Culture -Exodus. Why I’m Sticking it Out: “Return to Barrio Mosquito, Guayama, the year 1999” Second Part


Read the Primer Episodio, here.

By: Norma Iris Lafé*

Two words describe the Barrio communities where we settled, in comparison to the suburban El Cerrito California we left behind—slow…Barrio Pozuelo…and slower…Barrio Mosquito.

On the first leg of our journey back, we settled into the slower Barrio Mosquito quiet life, M’hija stayed close to home—friendless—watching las telenovelas with abuelita, quickly learning Spanish. While I was about to lose my overactive inquisitive mind, bored to distraction, confined to a claustrophobic bedroom no bigger than the smallest walk-in closet of the better-to-do, a tight squeeze for a full-size bed, let alone two full size women crawling over each other to get to the door.

I couldn’t get into the groove of Barrio life in the boonies of the rural South. At the time, I didn’t drive nor did I own a car to venture out of Mosquito to see the island sights; braved it as far as the local negocio, or pub, behind our house to socialize with family and get acquainted with los vecinos, my new neighbors. La Gibarita is a favorite watering hole for motorists travelling between the twin towns of Salinas and Guayama looking for a private spot, off the main drag, la Carretera 3, to have la fría. And, talk politics.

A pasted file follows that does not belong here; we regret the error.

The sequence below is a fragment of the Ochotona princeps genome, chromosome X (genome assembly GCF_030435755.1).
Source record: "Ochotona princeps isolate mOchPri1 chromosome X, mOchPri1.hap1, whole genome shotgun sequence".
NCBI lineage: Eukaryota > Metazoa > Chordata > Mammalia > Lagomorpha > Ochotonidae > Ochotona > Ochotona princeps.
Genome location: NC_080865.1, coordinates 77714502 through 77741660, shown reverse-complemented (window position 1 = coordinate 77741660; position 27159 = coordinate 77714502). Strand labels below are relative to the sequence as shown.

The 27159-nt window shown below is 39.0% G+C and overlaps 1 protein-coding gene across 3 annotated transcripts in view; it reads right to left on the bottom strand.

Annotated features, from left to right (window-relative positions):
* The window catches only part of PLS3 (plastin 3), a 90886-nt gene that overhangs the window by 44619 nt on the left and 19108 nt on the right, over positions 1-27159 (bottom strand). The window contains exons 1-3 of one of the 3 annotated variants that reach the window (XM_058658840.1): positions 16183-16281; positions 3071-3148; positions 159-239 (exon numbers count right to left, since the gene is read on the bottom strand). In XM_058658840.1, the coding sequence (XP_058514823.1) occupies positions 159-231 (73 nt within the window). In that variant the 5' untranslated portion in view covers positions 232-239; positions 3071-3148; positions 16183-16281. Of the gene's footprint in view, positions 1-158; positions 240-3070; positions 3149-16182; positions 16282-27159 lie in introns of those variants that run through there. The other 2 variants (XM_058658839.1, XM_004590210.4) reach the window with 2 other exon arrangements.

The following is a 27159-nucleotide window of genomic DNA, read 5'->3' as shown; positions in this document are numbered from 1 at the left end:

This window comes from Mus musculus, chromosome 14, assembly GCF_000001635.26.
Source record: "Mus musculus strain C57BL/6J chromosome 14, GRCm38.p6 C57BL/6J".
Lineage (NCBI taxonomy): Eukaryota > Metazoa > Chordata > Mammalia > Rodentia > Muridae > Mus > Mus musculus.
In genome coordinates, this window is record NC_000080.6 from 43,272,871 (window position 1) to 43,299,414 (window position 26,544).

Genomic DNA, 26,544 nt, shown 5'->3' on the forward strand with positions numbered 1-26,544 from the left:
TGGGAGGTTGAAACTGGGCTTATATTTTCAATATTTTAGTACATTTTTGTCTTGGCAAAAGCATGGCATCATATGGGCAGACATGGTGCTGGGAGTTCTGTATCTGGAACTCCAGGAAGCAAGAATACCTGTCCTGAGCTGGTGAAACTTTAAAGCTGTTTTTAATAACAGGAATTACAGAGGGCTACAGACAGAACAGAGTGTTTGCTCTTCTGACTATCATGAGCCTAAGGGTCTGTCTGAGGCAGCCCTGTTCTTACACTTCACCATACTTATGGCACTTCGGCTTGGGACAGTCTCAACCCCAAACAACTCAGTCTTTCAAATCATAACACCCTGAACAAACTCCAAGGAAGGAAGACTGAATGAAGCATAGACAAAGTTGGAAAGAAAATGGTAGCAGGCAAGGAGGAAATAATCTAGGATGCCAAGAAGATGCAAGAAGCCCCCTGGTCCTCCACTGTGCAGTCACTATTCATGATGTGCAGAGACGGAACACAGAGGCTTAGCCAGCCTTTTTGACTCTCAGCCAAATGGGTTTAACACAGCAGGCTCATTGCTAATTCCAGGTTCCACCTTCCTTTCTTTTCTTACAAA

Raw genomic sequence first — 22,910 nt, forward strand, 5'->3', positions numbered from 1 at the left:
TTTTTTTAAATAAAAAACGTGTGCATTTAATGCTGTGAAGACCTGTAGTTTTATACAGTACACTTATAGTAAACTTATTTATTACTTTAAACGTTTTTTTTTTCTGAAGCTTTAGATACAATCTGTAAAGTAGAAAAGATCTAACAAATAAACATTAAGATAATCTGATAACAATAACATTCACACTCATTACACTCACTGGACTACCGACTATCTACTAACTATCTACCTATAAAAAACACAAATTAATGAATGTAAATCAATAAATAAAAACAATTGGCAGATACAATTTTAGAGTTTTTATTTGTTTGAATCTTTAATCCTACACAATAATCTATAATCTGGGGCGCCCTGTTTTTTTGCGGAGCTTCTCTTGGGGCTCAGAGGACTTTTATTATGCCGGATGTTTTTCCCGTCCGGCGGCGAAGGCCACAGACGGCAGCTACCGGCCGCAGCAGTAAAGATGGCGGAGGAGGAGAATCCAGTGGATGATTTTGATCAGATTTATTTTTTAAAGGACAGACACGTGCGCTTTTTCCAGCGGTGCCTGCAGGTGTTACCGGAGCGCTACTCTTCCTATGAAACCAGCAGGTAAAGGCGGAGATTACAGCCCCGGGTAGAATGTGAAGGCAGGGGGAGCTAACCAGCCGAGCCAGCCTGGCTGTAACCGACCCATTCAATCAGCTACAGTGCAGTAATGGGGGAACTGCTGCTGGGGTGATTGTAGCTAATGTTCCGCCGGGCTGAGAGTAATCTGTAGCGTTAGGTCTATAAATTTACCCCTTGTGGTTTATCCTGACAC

Talking politics is a rather risky business for the uninformed, I was quick to observe of the animated sound-offs around the bar. A newcomer, I listened for the most part, until I got up to speed with the rest of the island population.

The political pendulum had swung right when I returned, from the looks of it, some island leaders were lining up for El Pueblo’s “firing squad.”

Esos penepés son todos unos pillos. Hay que botarlos pa’l carajo.” Those PNP partisans are a bunch of thieves. “What’s this? My ears perked up, I squirmed in my chair, consciously holding back the urge to join the conversation.

“We need to get them the hell out of office” clamored the patrons in our outdoors patio circle and everyone else who trickled into el negocio for the Boricua siesta of la fría. “Se roban hasta los clavos de la cruz!! They would steal the nails off the Cross! They cracked (cracking me up, too).